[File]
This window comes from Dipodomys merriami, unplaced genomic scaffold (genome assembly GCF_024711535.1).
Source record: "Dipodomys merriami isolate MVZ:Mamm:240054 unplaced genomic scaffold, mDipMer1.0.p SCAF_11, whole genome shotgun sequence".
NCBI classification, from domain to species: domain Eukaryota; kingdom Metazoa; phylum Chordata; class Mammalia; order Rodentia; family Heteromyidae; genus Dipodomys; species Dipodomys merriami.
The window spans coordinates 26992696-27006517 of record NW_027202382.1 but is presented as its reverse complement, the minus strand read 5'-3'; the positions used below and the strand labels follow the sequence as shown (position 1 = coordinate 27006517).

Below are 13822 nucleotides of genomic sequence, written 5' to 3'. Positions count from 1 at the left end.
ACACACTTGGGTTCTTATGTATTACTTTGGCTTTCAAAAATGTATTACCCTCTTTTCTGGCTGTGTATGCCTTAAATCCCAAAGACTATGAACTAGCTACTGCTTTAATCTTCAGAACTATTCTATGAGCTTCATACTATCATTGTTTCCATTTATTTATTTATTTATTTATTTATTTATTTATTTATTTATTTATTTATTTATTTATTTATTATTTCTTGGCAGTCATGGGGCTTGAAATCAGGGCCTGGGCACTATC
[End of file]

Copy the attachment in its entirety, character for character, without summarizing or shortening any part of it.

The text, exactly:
This window comes from Dipodomys merriami, unplaced genomic scaffold (genome assembly GCF_024711535.1).
Source record: "Dipodomys merriami isolate MVZ:Mamm:240054 unplaced genomic scaffold, mDipMer1.0.p SCAF_11, whole genome shotgun sequence".
NCBI classification, from domain to species: domain Eukaryota; kingdom Metazoa; phylum Chordata; class Mammalia; order Rodentia; family Heteromyidae; genus Dipodomys; species Dipodomys merriami.
The window spans coordinates 26992696-27006517 of record NW_027202382.1 but is presented as its reverse complement, the minus strand read 5'-3'; the positions used below and the strand labels follow the sequence as shown (position 1 = coordinate 27006517).

Below are 13822 nucleotides of genomic sequence, written 5' to 3'. Positions count from 1 at the left end.
ACACACTTGGGTTCTTATGTATTACTTTGGCTTTCAAAAATGTATTACCCTCTTTTCTGGCTGTGTATGCCTTAAATCCCAAAGACTATGAACTAGCTACTGCTTTAATCTTCAGAACTATTCTATGAGCTTCATACTATCATTGTTTCCATTTATTTATTTATTTATTTATTTATTTATTTATTTATTTATTTATTTATTTATTTATTTATTATTTCTTGGCAGTCATGGGGCTTGAAATCAGGGCCTGGGCACTATC